Why are we so afraid of the questions? Oh, I get that questioning something with disengenuous motives can sometimes be a tactic to undermining our theology, our faith, or moral standards. But what about when the motivations are truly seeking answers? One of the things I hear a lot from the people in Emergent is a desire to have an openness to the questions. Now, often I think some people go too far and merely like being about the questions because it seems cool to ask questions, kind of an over-against-ness or even a superiority. However, when the questions are legitimate - as most of our faith questions can be - then we should not be afraid of them. One of the things the people at Emergent like to say is, "everything is up for reconsideration" and they don't like it when, especially evangelicals say, "that's already been answered." Here is an important point. Sure, the church as a collective in history and through historical circumstances has often come to important answers on difficult subjects. Sometimes it's been so difficult that it's been through disunity, division, and someitmes even bloodshed. These important issues, "settled" by networked Christians in variety of modes (councils, presyteries, synods, covenants, alliances, etc.) were necessary particularly because the questions themselves were so important with which to grapple. So, here's the problem: when a young person, or someone new to the faith, asks an age old question, for them it is a real questions. Saying, "that's been settled" hardly helps them understand how the debate was settled, why it was settled in the way it was, and who has the authority to settle such difficult questions. The problem or issue may be settled within certain networks of believers but is a real, live, current, contemporary question not only for a non-believer or new believer, but often questions have a new face when we find them in contemporary cultural contexts that we have not faced before. If the question was settled in a time when we were not facing the problems we are today, the question really is a new question and needs to be either affirmed with the new data, or revisited.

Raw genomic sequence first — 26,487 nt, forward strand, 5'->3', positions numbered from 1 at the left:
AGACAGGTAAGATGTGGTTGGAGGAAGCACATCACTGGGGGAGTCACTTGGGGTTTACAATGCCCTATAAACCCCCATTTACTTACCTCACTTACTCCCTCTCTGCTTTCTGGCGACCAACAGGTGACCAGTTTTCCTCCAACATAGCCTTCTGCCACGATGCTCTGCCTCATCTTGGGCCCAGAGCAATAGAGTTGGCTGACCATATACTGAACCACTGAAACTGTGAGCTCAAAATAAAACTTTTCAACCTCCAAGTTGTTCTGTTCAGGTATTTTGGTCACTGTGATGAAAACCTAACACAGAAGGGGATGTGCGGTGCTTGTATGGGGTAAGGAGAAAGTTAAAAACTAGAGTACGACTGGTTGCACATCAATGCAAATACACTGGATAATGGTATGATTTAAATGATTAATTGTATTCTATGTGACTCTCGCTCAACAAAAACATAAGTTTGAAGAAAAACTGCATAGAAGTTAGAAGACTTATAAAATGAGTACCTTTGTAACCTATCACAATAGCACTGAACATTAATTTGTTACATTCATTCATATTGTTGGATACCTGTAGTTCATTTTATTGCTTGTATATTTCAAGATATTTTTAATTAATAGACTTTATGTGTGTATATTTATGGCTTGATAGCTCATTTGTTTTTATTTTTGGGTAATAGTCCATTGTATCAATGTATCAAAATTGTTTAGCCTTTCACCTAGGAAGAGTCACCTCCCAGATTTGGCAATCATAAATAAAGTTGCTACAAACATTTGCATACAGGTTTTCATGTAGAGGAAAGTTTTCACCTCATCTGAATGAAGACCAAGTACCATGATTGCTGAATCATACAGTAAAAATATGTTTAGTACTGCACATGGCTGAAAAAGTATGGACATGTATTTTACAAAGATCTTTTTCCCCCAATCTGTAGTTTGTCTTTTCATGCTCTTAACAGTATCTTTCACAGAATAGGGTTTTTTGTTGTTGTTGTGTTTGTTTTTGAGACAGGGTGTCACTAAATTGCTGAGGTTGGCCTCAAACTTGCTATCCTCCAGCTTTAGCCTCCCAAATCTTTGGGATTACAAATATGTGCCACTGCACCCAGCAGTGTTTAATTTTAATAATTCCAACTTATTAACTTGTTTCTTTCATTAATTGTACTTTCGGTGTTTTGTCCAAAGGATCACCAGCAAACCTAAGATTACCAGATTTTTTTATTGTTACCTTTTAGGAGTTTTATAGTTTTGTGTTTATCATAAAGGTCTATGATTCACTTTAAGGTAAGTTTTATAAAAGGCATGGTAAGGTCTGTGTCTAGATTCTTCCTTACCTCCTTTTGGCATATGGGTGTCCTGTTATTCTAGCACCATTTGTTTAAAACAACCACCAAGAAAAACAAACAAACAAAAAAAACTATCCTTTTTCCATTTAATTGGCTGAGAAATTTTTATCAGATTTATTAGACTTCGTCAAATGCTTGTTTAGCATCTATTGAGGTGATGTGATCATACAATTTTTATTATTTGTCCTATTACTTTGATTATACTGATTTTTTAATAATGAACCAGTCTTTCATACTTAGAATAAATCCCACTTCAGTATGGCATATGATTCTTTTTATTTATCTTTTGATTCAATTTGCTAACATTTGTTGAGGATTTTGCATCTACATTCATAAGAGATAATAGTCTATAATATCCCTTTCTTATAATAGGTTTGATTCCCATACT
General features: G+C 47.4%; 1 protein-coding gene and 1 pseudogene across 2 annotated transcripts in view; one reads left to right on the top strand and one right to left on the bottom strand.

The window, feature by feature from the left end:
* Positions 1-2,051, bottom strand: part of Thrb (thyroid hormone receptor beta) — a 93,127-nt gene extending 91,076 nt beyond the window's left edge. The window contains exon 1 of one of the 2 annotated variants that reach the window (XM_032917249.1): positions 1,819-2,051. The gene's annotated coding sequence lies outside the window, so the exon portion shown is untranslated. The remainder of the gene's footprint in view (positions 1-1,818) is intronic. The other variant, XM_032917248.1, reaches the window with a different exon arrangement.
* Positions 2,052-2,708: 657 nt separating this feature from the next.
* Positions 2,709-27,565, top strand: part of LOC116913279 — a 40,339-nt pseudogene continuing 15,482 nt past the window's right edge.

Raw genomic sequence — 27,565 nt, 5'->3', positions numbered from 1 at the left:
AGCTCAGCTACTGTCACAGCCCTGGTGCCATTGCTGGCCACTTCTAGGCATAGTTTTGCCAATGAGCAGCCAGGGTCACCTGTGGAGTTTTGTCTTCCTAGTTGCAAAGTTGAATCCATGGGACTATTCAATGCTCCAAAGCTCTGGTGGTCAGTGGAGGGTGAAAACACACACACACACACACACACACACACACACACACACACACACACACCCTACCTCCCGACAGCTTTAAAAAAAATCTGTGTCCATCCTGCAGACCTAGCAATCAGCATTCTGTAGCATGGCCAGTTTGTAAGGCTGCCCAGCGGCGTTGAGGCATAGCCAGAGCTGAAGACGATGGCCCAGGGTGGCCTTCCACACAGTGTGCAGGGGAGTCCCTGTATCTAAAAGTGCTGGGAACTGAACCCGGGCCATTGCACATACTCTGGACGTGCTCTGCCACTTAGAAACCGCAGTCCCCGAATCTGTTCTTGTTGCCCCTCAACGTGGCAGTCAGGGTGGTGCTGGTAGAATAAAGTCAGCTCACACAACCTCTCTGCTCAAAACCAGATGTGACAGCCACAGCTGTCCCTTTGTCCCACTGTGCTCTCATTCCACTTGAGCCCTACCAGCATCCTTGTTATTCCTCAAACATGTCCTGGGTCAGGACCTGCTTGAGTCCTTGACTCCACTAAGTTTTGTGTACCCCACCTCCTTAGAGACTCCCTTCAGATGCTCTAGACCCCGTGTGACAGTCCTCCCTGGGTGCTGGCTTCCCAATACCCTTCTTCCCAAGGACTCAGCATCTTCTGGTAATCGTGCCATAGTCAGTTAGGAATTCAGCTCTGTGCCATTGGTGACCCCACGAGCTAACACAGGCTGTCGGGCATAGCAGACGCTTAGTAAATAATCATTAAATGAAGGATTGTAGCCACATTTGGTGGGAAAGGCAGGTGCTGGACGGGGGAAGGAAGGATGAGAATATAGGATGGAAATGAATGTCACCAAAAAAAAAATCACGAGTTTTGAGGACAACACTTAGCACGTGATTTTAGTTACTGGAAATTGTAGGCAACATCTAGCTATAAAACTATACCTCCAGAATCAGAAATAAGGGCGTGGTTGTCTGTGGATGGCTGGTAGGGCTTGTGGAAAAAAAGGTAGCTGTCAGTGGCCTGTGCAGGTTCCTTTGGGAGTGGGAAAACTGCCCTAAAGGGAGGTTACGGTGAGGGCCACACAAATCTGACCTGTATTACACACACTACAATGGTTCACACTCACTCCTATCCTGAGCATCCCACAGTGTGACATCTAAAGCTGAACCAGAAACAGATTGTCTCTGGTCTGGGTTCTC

I think this is a lot of what the Emergent people are responding to. But, let's be careful to look at real questions and not just go after any beliefs for the sake of creating disequilibrium. But let's not be afraid of the questions, either. We have to remmeber that the Holy Spirit will lead us into all truth. We need to trust God with the questions and tha the is big enough to supply the answers even in the midst of a rapidly changing world. If God is who he says he is, then he's big enough for the biggest, hardest, most challenging questions. Let's not let our own fear of losing our ground, losing our faith, or losing our ability to be the answer-people get in the way of our serious engagement of important issues.
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